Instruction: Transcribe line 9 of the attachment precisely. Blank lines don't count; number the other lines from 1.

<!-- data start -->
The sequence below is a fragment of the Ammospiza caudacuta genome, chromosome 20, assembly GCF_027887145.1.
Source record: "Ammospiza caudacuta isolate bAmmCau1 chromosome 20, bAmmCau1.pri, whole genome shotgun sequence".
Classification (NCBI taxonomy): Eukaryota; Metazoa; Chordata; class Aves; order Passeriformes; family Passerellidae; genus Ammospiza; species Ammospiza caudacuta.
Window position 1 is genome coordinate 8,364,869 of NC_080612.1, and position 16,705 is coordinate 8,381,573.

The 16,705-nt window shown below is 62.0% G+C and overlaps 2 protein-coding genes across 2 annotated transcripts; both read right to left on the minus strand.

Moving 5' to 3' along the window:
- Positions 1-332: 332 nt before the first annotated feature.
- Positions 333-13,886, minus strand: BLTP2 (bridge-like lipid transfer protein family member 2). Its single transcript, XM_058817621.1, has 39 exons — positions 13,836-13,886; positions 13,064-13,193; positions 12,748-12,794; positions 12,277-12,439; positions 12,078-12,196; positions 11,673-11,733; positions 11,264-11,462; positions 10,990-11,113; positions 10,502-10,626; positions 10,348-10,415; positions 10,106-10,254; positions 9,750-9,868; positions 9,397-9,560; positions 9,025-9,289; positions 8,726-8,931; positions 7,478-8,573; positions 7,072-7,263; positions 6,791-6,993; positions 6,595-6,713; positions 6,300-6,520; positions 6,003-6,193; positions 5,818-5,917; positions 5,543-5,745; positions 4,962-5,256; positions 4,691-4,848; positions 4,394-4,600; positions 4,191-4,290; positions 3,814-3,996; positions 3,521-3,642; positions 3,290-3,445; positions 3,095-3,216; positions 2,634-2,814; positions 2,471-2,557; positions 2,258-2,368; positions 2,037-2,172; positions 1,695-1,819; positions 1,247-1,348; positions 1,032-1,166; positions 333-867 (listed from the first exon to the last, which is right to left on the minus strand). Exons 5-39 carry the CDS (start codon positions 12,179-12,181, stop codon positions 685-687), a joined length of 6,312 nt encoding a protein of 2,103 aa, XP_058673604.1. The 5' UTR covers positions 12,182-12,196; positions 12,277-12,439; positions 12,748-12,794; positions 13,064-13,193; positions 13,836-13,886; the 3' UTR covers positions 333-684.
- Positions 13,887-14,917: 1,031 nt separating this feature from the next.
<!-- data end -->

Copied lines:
- Positions 13,887-14,917: 1,031 nt separating this feature from the next.